Krog suspends work on Trico because of Covid impact on hotels, offices

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Krog Corp. has temporarily suspended work on its $87 million redevelopment of the former Trico Products Corp. manufacturing plant in downtown Buffalo, citing the impacts of the Covid-19 pandemic on the sectors it’s targeting.

The Orchard Park-based developer, which specializes in industrial and brownfield projects, is seeking to convert the 10-story structure into a mixed-use development, with office, residential and hospitality elements.

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CEO Peter Krog said the company expects to resume construction at some point, but is “assessing the impact that Covid-19 has had on the commercial real estate market and the hospitality industry due to the travel restrictions and the increase in the number of employees working remotely.”

He did not elaborate. “It’s just on hold for a while and the site is secure,” he said.

Plans call for creating 133 apartments and a 105-room extended-stay hotel in the 617,000-square-foot former industrial warehouse, along with 123,000 square feet of commercial space, including about 35,000 square feet for a local hi-tech anchor tenant.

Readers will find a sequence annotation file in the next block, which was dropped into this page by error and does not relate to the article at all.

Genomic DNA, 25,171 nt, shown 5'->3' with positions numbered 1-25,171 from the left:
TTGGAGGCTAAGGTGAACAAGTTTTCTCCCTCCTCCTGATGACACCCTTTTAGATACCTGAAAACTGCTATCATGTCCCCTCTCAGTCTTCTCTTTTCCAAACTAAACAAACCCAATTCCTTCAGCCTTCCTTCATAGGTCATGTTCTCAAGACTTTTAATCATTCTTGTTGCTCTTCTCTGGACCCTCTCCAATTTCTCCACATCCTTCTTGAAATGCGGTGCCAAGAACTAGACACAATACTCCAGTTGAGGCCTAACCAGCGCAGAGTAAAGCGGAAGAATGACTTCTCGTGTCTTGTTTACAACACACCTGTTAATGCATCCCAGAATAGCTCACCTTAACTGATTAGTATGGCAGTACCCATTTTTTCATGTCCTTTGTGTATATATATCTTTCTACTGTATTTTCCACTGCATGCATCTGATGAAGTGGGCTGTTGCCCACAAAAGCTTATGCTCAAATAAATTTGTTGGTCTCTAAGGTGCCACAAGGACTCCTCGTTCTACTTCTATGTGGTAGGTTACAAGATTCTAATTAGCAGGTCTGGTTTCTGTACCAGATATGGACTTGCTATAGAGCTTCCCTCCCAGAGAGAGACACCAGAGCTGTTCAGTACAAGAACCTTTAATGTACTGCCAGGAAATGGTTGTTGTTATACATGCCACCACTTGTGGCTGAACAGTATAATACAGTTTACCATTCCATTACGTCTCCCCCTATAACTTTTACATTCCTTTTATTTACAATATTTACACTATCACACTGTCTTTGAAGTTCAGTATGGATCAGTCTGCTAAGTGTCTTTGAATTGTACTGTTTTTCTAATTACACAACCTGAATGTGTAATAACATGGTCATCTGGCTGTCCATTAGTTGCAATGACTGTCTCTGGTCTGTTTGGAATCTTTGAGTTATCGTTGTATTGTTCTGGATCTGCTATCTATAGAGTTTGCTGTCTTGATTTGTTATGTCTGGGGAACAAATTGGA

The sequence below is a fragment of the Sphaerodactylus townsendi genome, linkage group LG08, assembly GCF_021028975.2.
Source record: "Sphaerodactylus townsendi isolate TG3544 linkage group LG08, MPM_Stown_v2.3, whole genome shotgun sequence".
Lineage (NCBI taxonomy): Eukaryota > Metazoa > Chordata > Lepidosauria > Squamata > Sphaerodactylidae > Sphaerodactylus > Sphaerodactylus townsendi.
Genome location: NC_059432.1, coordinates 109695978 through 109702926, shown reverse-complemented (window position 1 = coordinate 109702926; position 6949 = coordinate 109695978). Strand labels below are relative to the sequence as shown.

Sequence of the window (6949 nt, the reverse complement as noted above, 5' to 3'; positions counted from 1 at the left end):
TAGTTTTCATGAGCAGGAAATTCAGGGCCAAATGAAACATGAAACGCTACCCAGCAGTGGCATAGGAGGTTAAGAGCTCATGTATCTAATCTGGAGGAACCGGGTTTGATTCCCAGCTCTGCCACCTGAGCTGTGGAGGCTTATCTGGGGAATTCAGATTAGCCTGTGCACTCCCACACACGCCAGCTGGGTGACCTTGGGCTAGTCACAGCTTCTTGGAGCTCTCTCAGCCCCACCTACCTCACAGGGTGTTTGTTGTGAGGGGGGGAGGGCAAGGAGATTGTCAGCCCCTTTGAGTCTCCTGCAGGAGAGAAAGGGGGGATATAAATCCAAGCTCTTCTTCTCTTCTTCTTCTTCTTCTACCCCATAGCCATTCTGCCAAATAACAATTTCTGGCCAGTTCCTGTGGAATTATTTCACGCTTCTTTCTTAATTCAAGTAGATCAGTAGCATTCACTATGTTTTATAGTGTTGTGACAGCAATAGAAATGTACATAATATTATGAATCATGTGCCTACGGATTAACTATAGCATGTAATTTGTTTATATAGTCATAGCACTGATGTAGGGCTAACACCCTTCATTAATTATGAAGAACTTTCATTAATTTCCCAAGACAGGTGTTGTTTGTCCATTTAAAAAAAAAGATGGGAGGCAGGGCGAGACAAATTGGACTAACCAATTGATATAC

The building at 791 Washington St. will also include 230 spaces of indoor parking and about 12,000 square feet of retail and food space.

The hotel – at one time envisioned as 230 rooms for both extended-stay and general guests – will be operated by Buffalo-based Hart Hotels. The apartments will consist of a mixture of one- and two-bedroom loft-style units, at market rates.

“The hotel as a part of the project is now problematic based on unsettled demand and financing concerns,” said David Hart, CEO of the hotel operator. “The apartment count may rise as a result.”

As part of the project, which began a year ago, Krog already completed asbestos and other remediation, as well as significant demolition work. That includes taking out 120,000 square feet of the “ice house” sandstone structure along Ellicott Street, and carving a 10-story atrium in the center of the building.

The developer also plans to rebuild the top three floors of the ice-house section to link both sides of the building, but has not yet started.

“The partnership needs time to figure it out,” Hart said. “It’s a good project in a great location but it does have complexities due to overall size and mixed use plan.”

“The hotel as a part of the project is now problematic based on unsettled demand and financing concerns. The apartment count may rise as a result.”

Published by The Buffalo News

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